Imperial Hive World of Necromunda offers a different perspective on the endless strife of the 41st Millenium. Instead of the galactic tug-of-war between Space Marine chapters and legions of Xenos, here we have low-key gang warfare inside the dystopian industrial underbelly of the Imperium. All those bolters and lasguns needed for the billions of Guardsmen are made on those Hive Worlds, deep below the rarely seen surface that most bottom-dwellers consider a myth. Necromundians live and breathe outside the Inquisition’s strict jurisdiction and watchful eye, surviving inside dilapidated factory domes and miles upon miles of the rusted ore processing machinery. Their iron world is bound by toil, sweat, and random violence, without the noble drama of fighting and dying for the Emperor. The universe of Warhammer 40K is a very harsh place even on its best days, but Necromunda offers an extra layer of desperation on top of all that harshness.
Outside of the tabletop scene, Necromunda started to emerge only recently as the setting for PC, console, and even mobile games, but most of the games so far were abysmally bad – Hired Gun might be the first Necromunda title deserving a nod. This first-person shooter with a progression system offers pretty solid, old-school shooting action, linear campaign with plenty of random side missions, but sadly, it lacks multiplayer and a meaningful story.
In Necromunda: Hired Gun, you play as a bounty hunter who had bitten more than he could chew, taking a contract that wiped out his team and almost ended his career. Rescued from the battlefield by the colleague with (possible) ulterior motives, our hero is patched with bionic augments and made ready for the combat again. The story starts on solid ground but quickly deteriorates into disjointed, random assaults on various underhive gang hideouts, having you chasing the elusive target that you don’t really care about. By the end of the campaign, I mainly had forgotten the point of it all, going through the motions of ever crazier action toward an explosive conclusion. But perhaps is pointless to demand a flashed-out story and impeccable characterization from the game that looks like the mutated child of Painkiller and Doom and aspires to be nothing more than that?
True to its tabletop roots, Necromunda: Hired Gun offers a third dimension aplenty. It has complex levels with verticality as a design feature, not an occasional twist. Navigating the giant industrial mazes is a breeze as you can practically move like Bionic Commando or Spider-Man lite, double jumping, wall-running, and hook-grappling on platforms. This speedy, nimble protagonist stands as a polar opposite of the bulky Space Marines from Space Hulk Deathwing, Streumon studio’s previous WH40 title. You must keep moving to survive as you can’t depend on a small refractor shield and almost non-existing armor.
You start equipped with a revolver, but pretty soon, you’ll amass a vast and diverse arsenal of weapons that look suspiciously like real-world firearms, even if you’ll stumble upon an occasional Plasma gun to remind you that this is still WH40K. Assault rifles, submachine guns, shotguns, grenade launchers, and other weapons can be augmented with various attachments between missions. Every firearm and any other piece of loot comes in different quality, and after the mission, you get to decide which one(s) you want to keep or sell for credits.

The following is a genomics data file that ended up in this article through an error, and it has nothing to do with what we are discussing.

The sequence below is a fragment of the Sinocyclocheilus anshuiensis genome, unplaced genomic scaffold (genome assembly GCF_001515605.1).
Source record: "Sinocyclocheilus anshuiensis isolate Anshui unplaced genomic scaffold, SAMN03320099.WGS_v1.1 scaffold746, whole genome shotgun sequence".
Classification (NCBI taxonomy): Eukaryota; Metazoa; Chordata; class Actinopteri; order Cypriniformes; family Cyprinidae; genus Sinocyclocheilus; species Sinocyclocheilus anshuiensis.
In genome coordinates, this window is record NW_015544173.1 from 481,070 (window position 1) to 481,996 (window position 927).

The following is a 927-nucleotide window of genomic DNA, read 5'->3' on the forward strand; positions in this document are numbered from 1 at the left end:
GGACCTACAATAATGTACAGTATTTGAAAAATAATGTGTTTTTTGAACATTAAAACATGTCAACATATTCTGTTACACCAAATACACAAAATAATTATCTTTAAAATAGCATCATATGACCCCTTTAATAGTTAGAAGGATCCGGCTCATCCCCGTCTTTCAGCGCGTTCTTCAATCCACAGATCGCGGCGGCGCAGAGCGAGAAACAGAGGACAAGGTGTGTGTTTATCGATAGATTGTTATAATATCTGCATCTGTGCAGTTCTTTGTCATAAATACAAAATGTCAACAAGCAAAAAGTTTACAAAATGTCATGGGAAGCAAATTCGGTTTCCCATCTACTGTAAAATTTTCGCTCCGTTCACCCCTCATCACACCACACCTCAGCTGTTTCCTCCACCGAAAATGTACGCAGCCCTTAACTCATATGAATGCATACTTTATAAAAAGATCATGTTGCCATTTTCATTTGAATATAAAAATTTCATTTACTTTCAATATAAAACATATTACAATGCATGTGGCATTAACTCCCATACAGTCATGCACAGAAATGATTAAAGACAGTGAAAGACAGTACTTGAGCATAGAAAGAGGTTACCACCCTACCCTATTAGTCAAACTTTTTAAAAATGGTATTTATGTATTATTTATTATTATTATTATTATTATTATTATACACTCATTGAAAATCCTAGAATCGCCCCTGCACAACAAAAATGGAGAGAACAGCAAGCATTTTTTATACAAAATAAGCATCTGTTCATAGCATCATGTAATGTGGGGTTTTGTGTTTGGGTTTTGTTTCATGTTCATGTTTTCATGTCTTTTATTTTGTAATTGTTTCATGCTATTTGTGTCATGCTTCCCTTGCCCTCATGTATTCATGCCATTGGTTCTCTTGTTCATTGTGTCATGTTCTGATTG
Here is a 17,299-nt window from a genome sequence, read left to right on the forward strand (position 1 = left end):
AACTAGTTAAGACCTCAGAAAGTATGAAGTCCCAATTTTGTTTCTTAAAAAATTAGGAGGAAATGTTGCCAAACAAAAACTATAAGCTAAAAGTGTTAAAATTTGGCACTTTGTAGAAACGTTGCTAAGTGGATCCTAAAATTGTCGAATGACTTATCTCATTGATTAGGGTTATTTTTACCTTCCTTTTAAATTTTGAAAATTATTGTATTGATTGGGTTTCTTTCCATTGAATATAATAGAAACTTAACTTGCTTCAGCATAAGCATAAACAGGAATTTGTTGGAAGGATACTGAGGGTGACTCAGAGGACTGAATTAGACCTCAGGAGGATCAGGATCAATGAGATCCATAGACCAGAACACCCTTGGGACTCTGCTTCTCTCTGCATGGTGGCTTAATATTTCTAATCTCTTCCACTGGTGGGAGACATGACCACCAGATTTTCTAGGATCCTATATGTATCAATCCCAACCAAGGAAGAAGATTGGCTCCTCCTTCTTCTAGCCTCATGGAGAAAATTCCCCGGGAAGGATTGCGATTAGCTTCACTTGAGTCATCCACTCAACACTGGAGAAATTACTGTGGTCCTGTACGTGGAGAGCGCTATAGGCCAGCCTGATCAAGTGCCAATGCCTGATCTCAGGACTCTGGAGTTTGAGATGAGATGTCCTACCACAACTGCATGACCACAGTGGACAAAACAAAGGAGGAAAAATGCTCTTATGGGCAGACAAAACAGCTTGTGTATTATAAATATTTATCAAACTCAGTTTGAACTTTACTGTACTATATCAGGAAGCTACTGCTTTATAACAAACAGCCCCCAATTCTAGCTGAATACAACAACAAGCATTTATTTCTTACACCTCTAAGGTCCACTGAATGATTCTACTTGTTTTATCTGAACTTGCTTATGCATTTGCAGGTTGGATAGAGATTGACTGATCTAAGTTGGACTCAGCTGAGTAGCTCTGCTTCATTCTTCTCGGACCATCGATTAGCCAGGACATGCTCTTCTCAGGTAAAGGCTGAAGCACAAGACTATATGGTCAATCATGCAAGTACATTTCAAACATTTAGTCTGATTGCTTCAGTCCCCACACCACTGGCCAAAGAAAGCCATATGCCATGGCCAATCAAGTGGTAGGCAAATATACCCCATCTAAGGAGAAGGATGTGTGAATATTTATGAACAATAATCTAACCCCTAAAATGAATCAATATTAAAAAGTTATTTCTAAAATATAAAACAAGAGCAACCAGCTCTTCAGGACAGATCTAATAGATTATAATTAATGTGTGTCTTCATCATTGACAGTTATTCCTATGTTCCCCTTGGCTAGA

Gunplay is solid, weapons feel meaty, opponents are dumb, but they are legion… Apart from weapons, you can use insta-kill when a human-sized enemy enters close range, and you can also rely on various powers with relatively short cooldowns. Last but not least, you can summon a trusty Mastiff who can pin enemies to the ground or draw fire for a short while, enabling you to dance around and dispatch every foe in the vicinity. Combat gets crazier as the campaign progresses, facing you with deadlier gangers, mutants, and other nasty stuff – I’m pretty sure I had fought Tyranids on one occasion, even if the game never explicitly stated it. The real highlight is bosses, bullet sponges with creative moves, and a tendency to spawn help that’ll strain you to the limit.
The progression system relies on the money you automatically claim from the unwanted loot at the end of each mission. There are several talent trees with passive and active abilities, but the game is not revolving around „builds“ or any sophisticated min/maxing. If you tackle optional missions and grind some extra credits, you could eventually complete every branch of the talent tree. The same goes for your Mastiff, but it shouldn’t be your upgrading priority because of the bugs rendering it unreliable in the field. He cannot traverse obstacles or climb the terrain, and it tends to freeze in place when it cannot reach any target. Here’s hoping for a patch that would address that.
Necromunda: Hired Gun is the first game that made my RTX 3080 sweat bullets on max settings in 1440p resolution. The game looks absolutely crazy, and big firefights tend to fire up the system even more than Ethereum mining. This is by far the most beautiful Warhammer 40K game in existence, and it will remain so in the foreseeable future.
Let us summarize, shall we? If you yearn for some solid, even occasionally spectacular old-school shooting action, you can’t go wrong with Necromunda: Hired Gun. Just don’t expect to be amazed by the story.
- Frantic old-school shooting action.
- Spectacular visuals (augmented with heavy metal music).
- Disjointed, meaningless story of gang warfare.
- No multiplayer.